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Rynn v. McKay

United States District Court, D. Arizona

August 16, 2018

Richard Rynn, Plaintiff,
Gregory A. McKay, et al., Defendants.


          Honorable John J. Tuchi United States District Judge.

         At issue are four Motions to Dismiss (Docs. 9, 12, 15, 52) and a Joinder (Doc. 21) filed by Defendants in this matter, to which Plaintiffs filed two Responses (Docs. 36, 56) and the moving Defendants filed Replies (Docs. 41, 43, 44, 57). The Court resolves the Motions without oral argument. See LRCiv 7.2(f).

         I. BACKGROUND

         According to the Complaint (Doc. 1-1 at 6-18, Compl.), Plaintiff Richard Rynn appears pro se in this matter on behalf of both himself and M.R., his minor daughter. Rynn names 14 Defendants in the Complaint: Arizona Department of Economic Security (“DES”); Arizona Department of Child Safety (“DCS”); DES Director Cara Christ; DCS Director Gregory A. McKay; employees of these agencies Cathee Cottee, Maria Rojas, Sarah Ferrell, Candy Zammit, [1] and Christine Miles; La Frontera Arizona EMPACT-SPC (“EMPACT”); EMPACT's employees Renee Miller and Nathan Thorpe; UHS of Phoenix, LLC d/b/a Quail Run Behavioral Health; and Desert Vista Behavioral Health Center.[2]

         In the Complaint, Rynn alleges that, on an unspecified date, he and his wife checked their daughter M.R. into Quail Run for treatment of an anxiety disorder. After between seven and ten days passed, they went to retrieve M.R., who was under an order from her doctor to be discharged. At the discharge meeting, Quail Run employees asked to keep M.R. for three more days, to which Rynn's wife agreed but he did not. Quail Run did not discharge M.R.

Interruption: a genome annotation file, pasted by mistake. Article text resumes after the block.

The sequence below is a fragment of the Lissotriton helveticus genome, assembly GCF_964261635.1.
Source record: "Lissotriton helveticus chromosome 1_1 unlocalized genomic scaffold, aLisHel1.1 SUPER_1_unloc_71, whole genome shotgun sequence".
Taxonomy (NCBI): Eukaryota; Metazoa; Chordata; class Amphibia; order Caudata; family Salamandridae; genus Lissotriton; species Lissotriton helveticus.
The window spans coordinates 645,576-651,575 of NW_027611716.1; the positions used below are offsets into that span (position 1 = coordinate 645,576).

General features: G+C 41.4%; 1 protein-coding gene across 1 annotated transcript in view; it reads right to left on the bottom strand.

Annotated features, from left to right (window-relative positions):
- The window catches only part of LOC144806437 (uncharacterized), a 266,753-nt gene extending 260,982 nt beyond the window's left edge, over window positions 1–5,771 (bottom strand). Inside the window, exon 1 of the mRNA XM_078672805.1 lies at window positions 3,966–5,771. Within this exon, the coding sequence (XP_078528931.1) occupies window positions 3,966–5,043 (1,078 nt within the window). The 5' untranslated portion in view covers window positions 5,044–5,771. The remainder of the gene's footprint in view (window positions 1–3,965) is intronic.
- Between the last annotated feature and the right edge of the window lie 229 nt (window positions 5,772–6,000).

When Rynn and his wife went downstairs to inquire about M.R.'s extended stay, Zammit said she was calling the police and DCS. When DCS arrived, Zammit reported that Rynn “threatened to kill them all, ” which Rynn denied. DCS took custody of M.R. and did not return her to her parents.

         Rynn, on behalf of himself and M.R., sued Defendants in state court, and Defendants removed the action to this Court. Rynn raises six claims against all Defendants grouped together: (1) interference with parent/child relational interest; (2) intentional infliction of emotional distress; (3) wrongful imprisonment; (4) violation of civil rights under 42 U.S.C. § 1983 (“§ 1983”); and (5) and (6) negligence. The moving Defendants now ask the Court to dismiss all of the claims against them by way of four Motions: Quail Run joined by Zammit (collectively, “Quail Run”) (Doc. 9, QR MTD; see also Doc. 21); Desert Vista (Doc. 12, DV MTD); and two Motions by EMPACT, Miller and Thorpe (collectively, “EMPACT”) (Doc. 15, EMPACT 1st MTD; Doc. 52, EMPACT 2d MTD).